Technology to the rescue for exes who don’t want to talk

| Nov 30, 2012 | Divorce |

Randy Kessler, the chair of the American Bar Association’s Family Law Section, doesn’t mince words when he talks about former spouses communicating following a divorce.

“People don’t want to talk to their exes because just the sound of their voice is irritating,” he says.

Millions of divorced couples would undoubtedly agree with that blunt assessment, but for many of them, here’s the rub: Owing to their children, they have to communicate — somewhat regularly, and often for many years, and sometimes for a lifetime — over matters concerning things like child custody and visitation, modified parenting plans, plans to relocate, child support and related issues.

Fortunately for them, say Kessler, family law attorneys, counselors and other parties who know something about divorce, technology has stepped up to the plate to make things easier for couples who might otherwise mutually blow gaskets through forced exchanges that occur regularly.

“It’s the best thing ever,” notes one counselor regarding email, which she says “absolutely takes away the in-your-face aggravation and emotional side of joint custody.”

And far more than email alone exists to help ex partners get through family-related matters unscathed. The Internet is replete with divorce apps. Online calendars for visitation and various matters can be mutually worked on by a couple thousands of miles apart and entered into a schedule as agreement is reached. Texting is widely popular among divorced couples. No face-to-face contact or calls are required at all.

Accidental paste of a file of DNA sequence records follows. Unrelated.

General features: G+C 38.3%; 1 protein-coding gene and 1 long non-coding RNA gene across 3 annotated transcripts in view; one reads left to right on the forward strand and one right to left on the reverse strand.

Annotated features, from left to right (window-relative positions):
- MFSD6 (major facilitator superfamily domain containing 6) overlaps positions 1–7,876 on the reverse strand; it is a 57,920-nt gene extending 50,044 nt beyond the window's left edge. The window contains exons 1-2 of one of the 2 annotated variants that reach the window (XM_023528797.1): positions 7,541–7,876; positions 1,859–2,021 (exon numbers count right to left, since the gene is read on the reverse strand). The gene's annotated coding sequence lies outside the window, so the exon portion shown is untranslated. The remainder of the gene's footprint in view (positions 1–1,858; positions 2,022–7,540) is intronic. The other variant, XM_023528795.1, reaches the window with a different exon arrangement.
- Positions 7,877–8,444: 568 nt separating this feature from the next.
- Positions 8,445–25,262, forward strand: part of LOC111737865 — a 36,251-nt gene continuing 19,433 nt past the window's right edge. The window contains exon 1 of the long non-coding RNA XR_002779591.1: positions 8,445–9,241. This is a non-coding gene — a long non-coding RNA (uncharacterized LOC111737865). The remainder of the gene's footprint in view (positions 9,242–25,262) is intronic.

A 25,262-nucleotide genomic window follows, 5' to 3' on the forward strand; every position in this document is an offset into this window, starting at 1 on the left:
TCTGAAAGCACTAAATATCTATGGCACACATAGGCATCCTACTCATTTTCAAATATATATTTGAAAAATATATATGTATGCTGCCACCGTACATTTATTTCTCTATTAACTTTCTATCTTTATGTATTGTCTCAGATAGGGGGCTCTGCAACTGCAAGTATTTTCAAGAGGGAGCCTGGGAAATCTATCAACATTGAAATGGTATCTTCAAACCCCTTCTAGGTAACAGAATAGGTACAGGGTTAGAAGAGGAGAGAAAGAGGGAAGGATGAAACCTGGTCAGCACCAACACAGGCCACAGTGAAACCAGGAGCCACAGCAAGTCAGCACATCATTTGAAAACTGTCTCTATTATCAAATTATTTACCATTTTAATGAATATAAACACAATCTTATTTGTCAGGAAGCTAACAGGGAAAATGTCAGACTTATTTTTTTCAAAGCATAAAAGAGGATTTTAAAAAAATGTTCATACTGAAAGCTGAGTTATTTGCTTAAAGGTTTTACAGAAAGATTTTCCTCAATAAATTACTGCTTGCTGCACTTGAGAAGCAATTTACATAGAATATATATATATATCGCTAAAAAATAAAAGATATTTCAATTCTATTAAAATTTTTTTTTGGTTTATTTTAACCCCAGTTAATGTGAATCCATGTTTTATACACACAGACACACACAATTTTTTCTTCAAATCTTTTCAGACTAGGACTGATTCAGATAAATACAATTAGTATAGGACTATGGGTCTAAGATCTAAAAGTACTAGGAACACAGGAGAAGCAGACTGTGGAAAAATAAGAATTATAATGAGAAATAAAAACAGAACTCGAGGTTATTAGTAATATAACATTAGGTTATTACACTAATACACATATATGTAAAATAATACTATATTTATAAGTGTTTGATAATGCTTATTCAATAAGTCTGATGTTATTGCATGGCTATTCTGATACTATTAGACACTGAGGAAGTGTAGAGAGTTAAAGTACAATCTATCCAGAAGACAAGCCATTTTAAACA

Courts, too, seem to be embracing much of what is available to help divorce arrangements. The word “Skype” might have been a virtual mystery a few short years ago, but Skype contact between a child and parent who is not physically present is a standard custody arrangement nowadays.

Of course, some former couples get along splendidly or at least civilly and can forgo a ready dependence on the impersonal contacts afforded by technology.

Many others, though, are eminently thankful for that smartphone and laptop.

Source: New York Times, “ vs.,” Pamela Paul, Nov. 23, 2012

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